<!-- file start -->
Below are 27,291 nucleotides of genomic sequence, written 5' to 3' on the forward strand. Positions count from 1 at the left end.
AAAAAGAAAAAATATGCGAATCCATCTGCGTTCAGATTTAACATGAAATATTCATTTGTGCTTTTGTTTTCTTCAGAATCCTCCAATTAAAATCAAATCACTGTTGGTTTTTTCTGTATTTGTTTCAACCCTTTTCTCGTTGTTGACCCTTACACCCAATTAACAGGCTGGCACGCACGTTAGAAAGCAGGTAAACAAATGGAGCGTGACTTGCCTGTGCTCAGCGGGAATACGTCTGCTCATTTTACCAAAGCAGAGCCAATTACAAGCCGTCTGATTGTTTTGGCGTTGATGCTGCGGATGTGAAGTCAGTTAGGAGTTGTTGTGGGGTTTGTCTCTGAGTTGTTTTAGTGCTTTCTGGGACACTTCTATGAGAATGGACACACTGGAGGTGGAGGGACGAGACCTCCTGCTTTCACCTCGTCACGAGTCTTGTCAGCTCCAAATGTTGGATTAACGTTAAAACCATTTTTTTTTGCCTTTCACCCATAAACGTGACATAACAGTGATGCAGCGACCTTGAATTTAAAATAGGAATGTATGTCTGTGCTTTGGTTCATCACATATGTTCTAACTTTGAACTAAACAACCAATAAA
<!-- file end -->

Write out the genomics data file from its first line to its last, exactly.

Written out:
Below are 27,291 nucleotides of genomic sequence, written 5' to 3' on the forward strand. Positions count from 1 at the left end.
AAAAAGAAAAAATATGCGAATCCATCTGCGTTCAGATTTAACATGAAATATTCATTTGTGCTTTTGTTTTCTTCAGAATCCTCCAATTAAAATCAAATCACTGTTGGTTTTTTCTGTATTTGTTTCAACCCTTTTCTCGTTGTTGACCCTTACACCCAATTAACAGGCTGGCACGCACGTTAGAAAGCAGGTAAACAAATGGAGCGTGACTTGCCTGTGCTCAGCGGGAATACGTCTGCTCATTTTACCAAAGCAGAGCCAATTACAAGCCGTCTGATTGTTTTGGCGTTGATGCTGCGGATGTGAAGTCAGTTAGGAGTTGTTGTGGGGTTTGTCTCTGAGTTGTTTTAGTGCTTTCTGGGACACTTCTATGAGAATGGACACACTGGAGGTGGAGGGACGAGACCTCCTGCTTTCACCTCGTCACGAGTCTTGTCAGCTCCAAATGTTGGATTAACGTTAAAACCATTTTTTTTTGCCTTTCACCCATAAACGTGACATAACAGTGATGCAGCGACCTTGAATTTAAAATAGGAATGTATGTCTGTGCTTTGGTTCATCACATATGTTCTAACTTTGAACTAAACAACCAATAAA